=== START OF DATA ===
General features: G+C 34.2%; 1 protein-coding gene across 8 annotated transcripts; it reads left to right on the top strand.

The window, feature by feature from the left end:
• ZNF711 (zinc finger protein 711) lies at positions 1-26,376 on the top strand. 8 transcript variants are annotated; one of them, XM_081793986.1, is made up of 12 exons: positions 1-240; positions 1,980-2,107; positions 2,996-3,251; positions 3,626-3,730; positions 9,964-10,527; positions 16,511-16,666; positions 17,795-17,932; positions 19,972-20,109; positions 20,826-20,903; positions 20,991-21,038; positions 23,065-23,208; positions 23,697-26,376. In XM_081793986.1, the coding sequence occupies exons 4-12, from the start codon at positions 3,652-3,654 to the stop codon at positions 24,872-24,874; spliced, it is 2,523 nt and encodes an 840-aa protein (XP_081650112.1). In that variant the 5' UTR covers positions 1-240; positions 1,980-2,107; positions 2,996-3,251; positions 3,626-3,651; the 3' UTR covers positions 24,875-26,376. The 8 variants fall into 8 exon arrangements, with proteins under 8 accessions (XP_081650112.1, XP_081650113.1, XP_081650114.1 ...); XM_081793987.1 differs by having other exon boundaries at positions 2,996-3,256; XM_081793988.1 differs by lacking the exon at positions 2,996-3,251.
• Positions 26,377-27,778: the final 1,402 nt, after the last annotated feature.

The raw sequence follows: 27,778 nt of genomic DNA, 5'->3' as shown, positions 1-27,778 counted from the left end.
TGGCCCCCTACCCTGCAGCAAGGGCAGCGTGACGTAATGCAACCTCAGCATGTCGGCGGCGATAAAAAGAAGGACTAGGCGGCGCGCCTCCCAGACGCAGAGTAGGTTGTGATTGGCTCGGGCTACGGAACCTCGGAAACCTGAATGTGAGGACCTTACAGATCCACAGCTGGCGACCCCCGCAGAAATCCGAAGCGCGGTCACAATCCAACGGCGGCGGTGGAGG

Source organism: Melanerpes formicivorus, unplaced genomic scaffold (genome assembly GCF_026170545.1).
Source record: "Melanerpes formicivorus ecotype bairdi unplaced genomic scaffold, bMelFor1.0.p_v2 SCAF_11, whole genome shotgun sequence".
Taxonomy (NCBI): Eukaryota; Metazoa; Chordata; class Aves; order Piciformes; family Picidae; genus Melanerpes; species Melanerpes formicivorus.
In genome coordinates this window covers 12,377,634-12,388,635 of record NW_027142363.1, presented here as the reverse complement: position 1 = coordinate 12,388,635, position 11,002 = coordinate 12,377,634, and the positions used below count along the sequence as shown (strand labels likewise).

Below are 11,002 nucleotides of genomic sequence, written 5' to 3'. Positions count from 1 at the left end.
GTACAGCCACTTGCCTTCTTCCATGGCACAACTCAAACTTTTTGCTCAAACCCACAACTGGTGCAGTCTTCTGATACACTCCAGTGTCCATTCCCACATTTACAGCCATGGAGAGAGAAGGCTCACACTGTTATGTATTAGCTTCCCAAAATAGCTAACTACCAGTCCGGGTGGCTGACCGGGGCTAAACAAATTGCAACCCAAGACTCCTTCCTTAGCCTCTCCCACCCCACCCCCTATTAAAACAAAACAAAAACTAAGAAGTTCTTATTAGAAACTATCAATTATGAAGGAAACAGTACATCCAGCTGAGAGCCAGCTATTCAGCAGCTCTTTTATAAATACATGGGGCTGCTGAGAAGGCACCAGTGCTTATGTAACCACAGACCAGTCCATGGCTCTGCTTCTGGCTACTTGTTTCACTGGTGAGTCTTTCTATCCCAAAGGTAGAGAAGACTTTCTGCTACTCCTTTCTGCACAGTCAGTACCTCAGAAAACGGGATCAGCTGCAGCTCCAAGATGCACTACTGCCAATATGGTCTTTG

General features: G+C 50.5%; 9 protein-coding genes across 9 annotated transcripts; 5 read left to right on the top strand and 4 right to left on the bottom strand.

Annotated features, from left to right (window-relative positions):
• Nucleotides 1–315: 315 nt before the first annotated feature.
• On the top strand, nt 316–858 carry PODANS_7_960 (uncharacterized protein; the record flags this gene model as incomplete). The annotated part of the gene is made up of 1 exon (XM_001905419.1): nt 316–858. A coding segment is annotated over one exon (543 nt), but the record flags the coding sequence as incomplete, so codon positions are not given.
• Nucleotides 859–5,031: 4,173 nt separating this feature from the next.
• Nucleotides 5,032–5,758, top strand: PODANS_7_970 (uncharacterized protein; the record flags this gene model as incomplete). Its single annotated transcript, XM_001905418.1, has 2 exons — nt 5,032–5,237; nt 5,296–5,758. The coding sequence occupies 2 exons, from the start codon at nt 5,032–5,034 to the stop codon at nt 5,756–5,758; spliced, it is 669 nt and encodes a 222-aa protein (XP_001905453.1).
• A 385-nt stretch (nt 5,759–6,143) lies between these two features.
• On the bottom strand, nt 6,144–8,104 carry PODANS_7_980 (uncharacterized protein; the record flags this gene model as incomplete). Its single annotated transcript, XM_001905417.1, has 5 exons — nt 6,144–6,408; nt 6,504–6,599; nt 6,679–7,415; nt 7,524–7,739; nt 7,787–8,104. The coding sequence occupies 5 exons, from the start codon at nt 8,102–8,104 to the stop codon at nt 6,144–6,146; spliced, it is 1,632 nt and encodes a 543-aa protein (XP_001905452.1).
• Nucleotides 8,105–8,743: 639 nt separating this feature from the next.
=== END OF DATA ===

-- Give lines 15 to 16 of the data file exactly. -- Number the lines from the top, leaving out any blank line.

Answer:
• Nucleotides 1–315: 315 nt before the first annotated feature.
• On the top strand, nt 316–858 carry PODANS_7_960 (uncharacterized protein; the record flags this gene model as incomplete). The annotated part of the gene is made up of 1 exon (XM_001905419.1): nt 316–858. A coding segment is annotated over one exon (543 nt), but the record flags the coding sequence as incomplete, so codon positions are not given.